“So…a million dollars?”
“That’s my point. People used to dream about a million dollars falling into their laps, which is good and all, but people like Bill Gates and Oprah have ruined that dream. Now people need to dream about being a billionaire so that they can actually accomplish something with the money.”
“You wouldn’t spend it on yourself?”
“Any way I spend the money is for myself. I’m the subject of that action, I don’t necessarily have to be the direct object.”
Dada’s tongue and teeth are a disgusting brown. By the look of his face, my own mouth is surely a brighter red than its natural hue.
“Well,” I say, “I could at least be an indirect object in your pursuit to spend a million dollars. You know?”
“What would you want?”
“Um.” Fast food is the only thing I buy. Perhaps if I had more money in my pocket, I could think of something to pursue, but with the financial troubles that Dada and I have, finding enough crumpled dollar bills and fallen change to buy a taco or a hamburger or whatever suffices as a plight. Although, sometimes, I wish there were something greater I could pursue. Y’know, like, Olive Garden or something?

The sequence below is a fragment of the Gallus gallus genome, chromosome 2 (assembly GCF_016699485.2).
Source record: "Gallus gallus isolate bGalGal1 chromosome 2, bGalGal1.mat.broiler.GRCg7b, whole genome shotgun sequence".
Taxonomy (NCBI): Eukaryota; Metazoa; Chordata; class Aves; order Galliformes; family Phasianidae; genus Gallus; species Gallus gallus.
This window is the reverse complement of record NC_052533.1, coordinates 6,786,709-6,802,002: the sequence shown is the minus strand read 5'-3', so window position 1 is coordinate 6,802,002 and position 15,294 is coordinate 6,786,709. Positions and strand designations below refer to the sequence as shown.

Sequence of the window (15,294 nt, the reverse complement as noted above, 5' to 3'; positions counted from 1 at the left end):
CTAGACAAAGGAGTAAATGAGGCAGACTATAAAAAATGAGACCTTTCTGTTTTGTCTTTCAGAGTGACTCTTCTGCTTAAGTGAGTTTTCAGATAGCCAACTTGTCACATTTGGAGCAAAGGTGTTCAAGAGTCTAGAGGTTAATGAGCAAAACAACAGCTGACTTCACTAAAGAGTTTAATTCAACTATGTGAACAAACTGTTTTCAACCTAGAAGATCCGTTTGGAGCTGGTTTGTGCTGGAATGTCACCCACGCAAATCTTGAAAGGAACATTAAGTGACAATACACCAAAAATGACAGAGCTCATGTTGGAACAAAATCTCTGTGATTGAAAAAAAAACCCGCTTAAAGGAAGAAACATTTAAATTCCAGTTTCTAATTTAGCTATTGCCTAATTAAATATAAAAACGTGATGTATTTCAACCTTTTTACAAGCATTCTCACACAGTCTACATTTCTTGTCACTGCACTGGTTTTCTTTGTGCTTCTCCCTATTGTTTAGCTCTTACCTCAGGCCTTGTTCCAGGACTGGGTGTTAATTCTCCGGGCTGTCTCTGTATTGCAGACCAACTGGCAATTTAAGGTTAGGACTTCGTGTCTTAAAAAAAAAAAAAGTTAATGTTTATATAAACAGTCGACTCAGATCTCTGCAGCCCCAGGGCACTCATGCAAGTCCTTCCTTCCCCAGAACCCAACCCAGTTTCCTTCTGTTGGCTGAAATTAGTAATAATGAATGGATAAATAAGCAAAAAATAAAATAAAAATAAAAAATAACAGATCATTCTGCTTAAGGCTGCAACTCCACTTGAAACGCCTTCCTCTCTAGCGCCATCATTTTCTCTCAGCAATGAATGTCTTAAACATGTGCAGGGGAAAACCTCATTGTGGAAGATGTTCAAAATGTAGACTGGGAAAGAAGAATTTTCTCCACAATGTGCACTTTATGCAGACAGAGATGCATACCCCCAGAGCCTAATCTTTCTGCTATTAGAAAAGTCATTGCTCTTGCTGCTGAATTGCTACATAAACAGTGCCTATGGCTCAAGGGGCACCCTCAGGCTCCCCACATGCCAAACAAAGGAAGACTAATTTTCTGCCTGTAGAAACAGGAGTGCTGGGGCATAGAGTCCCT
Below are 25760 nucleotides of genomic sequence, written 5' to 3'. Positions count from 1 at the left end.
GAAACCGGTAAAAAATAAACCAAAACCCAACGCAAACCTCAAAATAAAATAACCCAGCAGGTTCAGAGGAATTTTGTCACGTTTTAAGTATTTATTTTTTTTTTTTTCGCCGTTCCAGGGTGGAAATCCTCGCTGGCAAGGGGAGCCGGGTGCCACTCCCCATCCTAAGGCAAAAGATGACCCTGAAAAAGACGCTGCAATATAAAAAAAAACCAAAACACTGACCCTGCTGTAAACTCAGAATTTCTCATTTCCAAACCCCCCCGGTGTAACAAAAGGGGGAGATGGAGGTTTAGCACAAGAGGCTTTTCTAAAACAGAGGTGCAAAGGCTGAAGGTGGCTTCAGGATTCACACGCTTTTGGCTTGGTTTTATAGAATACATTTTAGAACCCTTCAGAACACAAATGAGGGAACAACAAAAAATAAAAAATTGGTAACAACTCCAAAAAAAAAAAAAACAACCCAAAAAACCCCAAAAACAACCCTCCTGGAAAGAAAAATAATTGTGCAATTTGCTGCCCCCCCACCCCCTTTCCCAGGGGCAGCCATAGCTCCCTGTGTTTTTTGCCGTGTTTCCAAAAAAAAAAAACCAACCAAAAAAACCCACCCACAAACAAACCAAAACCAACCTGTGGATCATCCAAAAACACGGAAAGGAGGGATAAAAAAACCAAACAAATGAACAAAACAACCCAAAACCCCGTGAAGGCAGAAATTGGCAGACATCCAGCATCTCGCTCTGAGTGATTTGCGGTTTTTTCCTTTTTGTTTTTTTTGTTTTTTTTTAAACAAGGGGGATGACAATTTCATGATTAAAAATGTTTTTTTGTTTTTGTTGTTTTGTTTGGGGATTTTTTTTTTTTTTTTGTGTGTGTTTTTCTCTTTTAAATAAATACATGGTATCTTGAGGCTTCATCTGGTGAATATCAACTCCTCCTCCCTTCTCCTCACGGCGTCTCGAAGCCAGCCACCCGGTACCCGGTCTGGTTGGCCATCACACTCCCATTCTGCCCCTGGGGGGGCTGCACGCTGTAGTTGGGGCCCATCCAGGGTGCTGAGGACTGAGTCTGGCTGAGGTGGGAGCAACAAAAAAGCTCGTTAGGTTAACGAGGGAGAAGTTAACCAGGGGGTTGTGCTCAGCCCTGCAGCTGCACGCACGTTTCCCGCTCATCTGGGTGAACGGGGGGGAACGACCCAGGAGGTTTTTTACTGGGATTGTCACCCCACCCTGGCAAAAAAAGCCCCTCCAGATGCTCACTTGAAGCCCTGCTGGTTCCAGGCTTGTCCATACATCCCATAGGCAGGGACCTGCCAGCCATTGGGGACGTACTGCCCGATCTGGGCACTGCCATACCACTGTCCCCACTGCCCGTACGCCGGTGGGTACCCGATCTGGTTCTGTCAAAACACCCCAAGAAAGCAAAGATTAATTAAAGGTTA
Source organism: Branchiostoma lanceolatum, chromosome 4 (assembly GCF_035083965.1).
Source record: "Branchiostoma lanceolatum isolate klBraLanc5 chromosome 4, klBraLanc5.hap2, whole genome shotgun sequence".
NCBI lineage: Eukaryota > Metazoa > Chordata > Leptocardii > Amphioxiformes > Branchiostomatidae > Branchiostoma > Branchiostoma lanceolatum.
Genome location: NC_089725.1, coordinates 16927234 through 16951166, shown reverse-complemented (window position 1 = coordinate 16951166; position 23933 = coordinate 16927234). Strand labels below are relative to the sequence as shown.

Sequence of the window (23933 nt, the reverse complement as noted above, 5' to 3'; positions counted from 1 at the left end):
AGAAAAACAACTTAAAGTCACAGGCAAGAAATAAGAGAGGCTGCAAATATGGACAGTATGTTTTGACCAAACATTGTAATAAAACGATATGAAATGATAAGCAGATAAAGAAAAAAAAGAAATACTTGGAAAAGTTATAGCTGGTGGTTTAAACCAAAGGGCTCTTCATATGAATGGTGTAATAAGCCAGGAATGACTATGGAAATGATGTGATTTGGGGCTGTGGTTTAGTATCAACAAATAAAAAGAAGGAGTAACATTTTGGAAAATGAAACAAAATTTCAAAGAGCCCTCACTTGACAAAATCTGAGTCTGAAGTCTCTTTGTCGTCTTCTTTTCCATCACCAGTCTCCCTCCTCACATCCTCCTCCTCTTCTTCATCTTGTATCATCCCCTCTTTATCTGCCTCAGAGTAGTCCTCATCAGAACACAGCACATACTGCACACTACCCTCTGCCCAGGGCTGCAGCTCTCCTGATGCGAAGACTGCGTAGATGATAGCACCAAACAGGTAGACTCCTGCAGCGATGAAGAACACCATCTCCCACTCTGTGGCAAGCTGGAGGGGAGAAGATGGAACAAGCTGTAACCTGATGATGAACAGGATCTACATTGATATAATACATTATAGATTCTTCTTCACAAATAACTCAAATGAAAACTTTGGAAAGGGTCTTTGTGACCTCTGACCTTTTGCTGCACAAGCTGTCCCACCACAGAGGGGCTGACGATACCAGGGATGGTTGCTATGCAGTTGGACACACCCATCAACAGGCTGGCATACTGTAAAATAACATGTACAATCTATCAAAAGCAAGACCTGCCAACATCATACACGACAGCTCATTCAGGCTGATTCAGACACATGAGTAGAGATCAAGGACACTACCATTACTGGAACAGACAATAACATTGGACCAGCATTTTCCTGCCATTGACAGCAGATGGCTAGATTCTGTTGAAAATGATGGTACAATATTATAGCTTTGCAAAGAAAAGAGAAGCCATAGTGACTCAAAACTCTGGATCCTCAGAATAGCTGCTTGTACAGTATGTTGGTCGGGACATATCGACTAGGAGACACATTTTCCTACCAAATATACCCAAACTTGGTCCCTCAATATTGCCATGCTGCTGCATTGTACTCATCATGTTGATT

Back to reality. We leave the department store, traverse the molded concoctions of metal and plastic and rubber, and stop at the convenience store between where we just were (somewhere) and where we are headed (nowhere). Dada browses the aisles and grabs candy, condoms, a newspaper, and shuffles the bunch to fit a case of cheap, domestic beer under his left arm. I see nothing I want, nothing I need, and walk empty-handed behind him, hands in pocket.
As Dada approaches the counter, the cashier notices the case of alcohol and scans Dada’s poise, gait, wardrobe, and cranium accessories (his beard, his baseball cap, and the general indifferent expression he carries), and assesses whether or not to card the man. Seeing the semblance of an adult in front of him, the cashier informs Dada of the total, and blankly stares at his crotch, looking for a wallet, or something else, I don’t know.